Robinhood confidentially files for IPO
Robinhood, the zero-commission online trading app, confidentially filed for an IPO on Monday, about a month after becoming embroiled in controversy for its decision to block access to certain companies and being accused of failure to communicate with its customers.
The company confirmed the filing in a blog post on its website after multiple news outlets, including CNN, reported the development.
“Robinhood Markets, Inc. has confidentially submitted a draft registration statement on Form S-1 with the Securities and Exchange Commission (the “SEC”) relating to the proposed initial public offering of its common stock. The number of shares to be offered and the price range for the proposed offering have not yet been determined,” the company wrote.
Confidentially filing for an IPO allows companies to file a registration statement with the SEC without immediately revealing their financial details. The company will eventually have to divulge that information in order for investors to evaluate the company’s growth and risks.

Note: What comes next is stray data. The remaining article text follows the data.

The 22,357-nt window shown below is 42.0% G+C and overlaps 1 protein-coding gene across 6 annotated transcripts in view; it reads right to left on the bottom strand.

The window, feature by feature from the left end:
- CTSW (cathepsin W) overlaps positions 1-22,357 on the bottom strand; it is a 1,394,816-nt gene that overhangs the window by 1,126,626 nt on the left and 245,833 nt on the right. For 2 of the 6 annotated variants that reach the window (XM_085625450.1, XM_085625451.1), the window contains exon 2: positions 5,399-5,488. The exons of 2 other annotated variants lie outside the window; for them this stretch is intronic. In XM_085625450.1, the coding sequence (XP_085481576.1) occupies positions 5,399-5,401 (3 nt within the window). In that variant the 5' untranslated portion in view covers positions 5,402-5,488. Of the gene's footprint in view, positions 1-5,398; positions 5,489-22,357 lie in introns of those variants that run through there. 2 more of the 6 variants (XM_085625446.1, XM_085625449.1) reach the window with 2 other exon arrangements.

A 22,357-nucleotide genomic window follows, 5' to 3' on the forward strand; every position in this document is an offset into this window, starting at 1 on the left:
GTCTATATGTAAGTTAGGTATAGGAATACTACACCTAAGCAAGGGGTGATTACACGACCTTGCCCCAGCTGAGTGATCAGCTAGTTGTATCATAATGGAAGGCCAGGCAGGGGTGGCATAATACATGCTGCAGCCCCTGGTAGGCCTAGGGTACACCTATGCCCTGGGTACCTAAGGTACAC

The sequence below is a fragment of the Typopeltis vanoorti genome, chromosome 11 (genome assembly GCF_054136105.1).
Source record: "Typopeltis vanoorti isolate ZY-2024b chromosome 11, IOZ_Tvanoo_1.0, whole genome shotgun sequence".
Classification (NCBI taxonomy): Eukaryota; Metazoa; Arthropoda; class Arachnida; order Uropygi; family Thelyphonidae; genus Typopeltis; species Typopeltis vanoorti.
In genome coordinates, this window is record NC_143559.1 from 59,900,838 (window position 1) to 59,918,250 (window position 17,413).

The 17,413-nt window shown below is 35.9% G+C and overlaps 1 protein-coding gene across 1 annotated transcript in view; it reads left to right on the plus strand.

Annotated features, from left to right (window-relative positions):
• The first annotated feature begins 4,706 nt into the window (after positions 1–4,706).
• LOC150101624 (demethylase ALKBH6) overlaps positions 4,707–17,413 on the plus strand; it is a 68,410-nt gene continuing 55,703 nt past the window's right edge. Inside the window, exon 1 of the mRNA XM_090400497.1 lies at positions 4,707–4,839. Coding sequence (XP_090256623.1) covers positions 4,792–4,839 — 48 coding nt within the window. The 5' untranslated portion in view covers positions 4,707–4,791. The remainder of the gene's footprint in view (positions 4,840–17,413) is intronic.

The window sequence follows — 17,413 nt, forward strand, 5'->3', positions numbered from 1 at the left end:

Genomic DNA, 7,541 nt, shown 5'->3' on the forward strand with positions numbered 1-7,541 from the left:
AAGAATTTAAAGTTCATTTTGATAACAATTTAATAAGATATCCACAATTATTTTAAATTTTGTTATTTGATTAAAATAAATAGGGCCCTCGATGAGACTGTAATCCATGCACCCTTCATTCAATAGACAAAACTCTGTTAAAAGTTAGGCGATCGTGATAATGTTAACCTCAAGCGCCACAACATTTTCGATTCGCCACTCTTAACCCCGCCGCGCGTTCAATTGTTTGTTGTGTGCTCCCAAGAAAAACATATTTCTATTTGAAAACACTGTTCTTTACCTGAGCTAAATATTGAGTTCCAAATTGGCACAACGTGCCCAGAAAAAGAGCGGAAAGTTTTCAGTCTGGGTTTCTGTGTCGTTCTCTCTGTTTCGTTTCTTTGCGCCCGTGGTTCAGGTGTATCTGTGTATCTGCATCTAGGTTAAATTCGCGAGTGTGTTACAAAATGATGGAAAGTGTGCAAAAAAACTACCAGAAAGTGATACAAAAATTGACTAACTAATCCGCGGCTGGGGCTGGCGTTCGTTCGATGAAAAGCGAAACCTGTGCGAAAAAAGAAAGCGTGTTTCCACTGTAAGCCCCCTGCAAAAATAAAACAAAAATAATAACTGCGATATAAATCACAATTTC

Robinhood fell under heavy scrutiny and criticism in February after it blocked users from purchasing shares of GameStop and AMC, the prices of which had skyrocketed after users on the Reddit group “r/WallStreetBets” bought large amounts of shares from both companies in a short squeeze.
Robinhood CEO Vlad Tenev testified in front of the House Financial Services Committee in February regarding the GameStop trading frenzy. During the hearing, Tenev claimed that his company blocked purchases in order to protect their customers from losses and also to allow the company to raise the funds to cover higher collateral requirements set by clearing houses and internal market regulators.
Lawmakers on both sides of the aisle condemned Tenev for his company’s apparent failure to communicate with its users
“Your trading restrictions came out of the blue and your communication was not clear,” Rep. Carolyn Maloney (D-N.Y.) said, adding that Robinhood customers had “the rug pulled out from them at the last minute.”
The company was also recently sued in February by the family of a 20-year-old college student who committed suicide after he believed he had accrued almost $750,000 in losses. Alex Kearns’ family are accusing Robinhood of wrongful death, negligent infliction of emotional distress and unfair business practices after Kearns was unable to get coherent responses from the company regarding a misleading investment alert.
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